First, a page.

WASHINGTON (Reuters) - The U.S. Justice Department called an economist on Wednesday to testify that allowing AT&T (T.N) to purchase movie and TV production company Time Warner (TWX.N) would cost consumers hundreds of millions of dollars, as the government wrapped up efforts to convince a federal judge to halt the proposed deal.
Carl Shapiro, an economics professor at the University of California at Berkeley, said the planned $85.4 billion merger would give AT&T, which owns satellite and streaming television provider DirecTV, leverage to charge more for Time Warner’s Turner family of channels, which includes sports content and CNN.
It would also give AT&T the opportunity to coordinate with Comcast Corp (CMCSA.O), which owns NBCU, to starve cheaper online video companies of content, he said.
Shapiro is expected to be the government’s last witness as it seeks to show that the proposed merger is illegal under antitrust law because it would raise pay TV costs to consumers. The government filed a lawsuit in November and is asking U.S. District Court Judge Richard Leon to block the deal.
Following Shapiro, AT&T’s lawyers are expected to call their own economist, Dennis Carlton of the University of Chicago.
Shapiro testified that AT&T’s ownership of DirecTV means that it will likely raise rates for content when it negotiates contracts with other cable and satellite companies, and will be more willing to let contracts lapse so DirecTV could win over irritated subscribers when the rival “goes dark.”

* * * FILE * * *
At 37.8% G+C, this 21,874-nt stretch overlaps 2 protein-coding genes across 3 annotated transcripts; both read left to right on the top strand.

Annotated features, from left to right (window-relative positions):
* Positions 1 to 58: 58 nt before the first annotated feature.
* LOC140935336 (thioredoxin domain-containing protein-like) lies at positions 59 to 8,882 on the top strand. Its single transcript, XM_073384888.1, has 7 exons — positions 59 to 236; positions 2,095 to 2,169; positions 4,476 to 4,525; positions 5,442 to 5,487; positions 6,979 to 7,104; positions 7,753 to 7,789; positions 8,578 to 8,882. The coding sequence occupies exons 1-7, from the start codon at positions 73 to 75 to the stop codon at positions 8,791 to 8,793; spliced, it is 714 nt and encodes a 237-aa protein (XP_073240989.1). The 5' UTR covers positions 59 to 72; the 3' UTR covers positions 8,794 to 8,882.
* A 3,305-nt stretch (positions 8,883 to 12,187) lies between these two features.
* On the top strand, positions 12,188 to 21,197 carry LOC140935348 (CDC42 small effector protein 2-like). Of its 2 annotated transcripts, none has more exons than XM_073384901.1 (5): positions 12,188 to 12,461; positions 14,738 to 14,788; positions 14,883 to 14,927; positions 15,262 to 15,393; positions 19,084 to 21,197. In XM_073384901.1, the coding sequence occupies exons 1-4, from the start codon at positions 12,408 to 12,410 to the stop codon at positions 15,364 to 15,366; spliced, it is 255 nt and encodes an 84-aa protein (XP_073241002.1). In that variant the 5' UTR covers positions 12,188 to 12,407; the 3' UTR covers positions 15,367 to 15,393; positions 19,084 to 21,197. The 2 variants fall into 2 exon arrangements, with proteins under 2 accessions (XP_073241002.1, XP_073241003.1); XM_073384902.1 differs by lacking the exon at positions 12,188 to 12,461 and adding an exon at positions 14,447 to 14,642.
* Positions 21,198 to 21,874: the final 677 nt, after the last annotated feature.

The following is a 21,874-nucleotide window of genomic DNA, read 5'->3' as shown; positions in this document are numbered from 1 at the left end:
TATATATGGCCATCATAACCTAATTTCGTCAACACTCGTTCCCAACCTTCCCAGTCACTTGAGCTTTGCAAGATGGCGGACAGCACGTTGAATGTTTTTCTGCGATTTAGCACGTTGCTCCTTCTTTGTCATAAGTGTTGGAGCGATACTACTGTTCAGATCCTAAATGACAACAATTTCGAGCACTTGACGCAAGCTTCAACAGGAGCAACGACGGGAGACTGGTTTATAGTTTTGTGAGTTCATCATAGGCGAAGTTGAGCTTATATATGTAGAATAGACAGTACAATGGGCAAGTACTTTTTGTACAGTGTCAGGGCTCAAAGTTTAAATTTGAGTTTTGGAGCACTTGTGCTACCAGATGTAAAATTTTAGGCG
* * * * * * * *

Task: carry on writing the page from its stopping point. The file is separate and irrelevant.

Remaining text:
Blackouts mattered, he said. “Even though they don’t happen very much, that’s the key to leverage,” he said.
Leon noted that a Comcast executive said in testimony that when its content subsidiary NBCU negotiates with rivals that it does not consider a blackout of a rival a way for Comcast to win new subscribers.
“That’s what they say. Is that correct? Do you have a different understanding?” he asked.
Shapiro noted that companies tend to function as one entity rather than parts. NBCU’s strategy of steering clear of a blackout “would not be in the combined interest of the company. They would be leaving money on the table,” he said.
On cross examination, Daniel Petrocelli, a lawyer for AT&T and Time Warner, pressed Shapiro on why he did not factor into his model an arbitration offer made by AT&T that would prevent blackout.
He also questioned other aspects of the government expert’s report.
The trial, which began in mid-March in the U.S. District Court in Washington, is expected to wrap up this month.
Reporting by Diane Bartz; editing by David Gregorio and G Crosse